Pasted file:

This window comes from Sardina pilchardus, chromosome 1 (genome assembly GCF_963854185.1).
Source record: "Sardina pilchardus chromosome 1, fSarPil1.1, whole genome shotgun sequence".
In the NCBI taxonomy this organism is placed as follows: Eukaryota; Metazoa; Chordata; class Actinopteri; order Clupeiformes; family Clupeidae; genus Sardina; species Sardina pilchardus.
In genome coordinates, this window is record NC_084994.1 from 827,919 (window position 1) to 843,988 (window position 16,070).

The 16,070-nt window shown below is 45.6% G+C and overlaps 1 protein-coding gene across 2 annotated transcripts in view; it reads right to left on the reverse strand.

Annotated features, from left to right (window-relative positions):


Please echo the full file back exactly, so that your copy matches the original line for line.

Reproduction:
This window comes from Sardina pilchardus, chromosome 1 (genome assembly GCF_963854185.1).
Source record: "Sardina pilchardus chromosome 1, fSarPil1.1, whole genome shotgun sequence".
In the NCBI taxonomy this organism is placed as follows: Eukaryota; Metazoa; Chordata; class Actinopteri; order Clupeiformes; family Clupeidae; genus Sardina; species Sardina pilchardus.
In genome coordinates, this window is record NC_084994.1 from 827,919 (window position 1) to 843,988 (window position 16,070).

The 16,070-nt window shown below is 45.6% G+C and overlaps 1 protein-coding gene across 2 annotated transcripts in view; it reads right to left on the reverse strand.

Annotated features, from left to right (window-relative positions):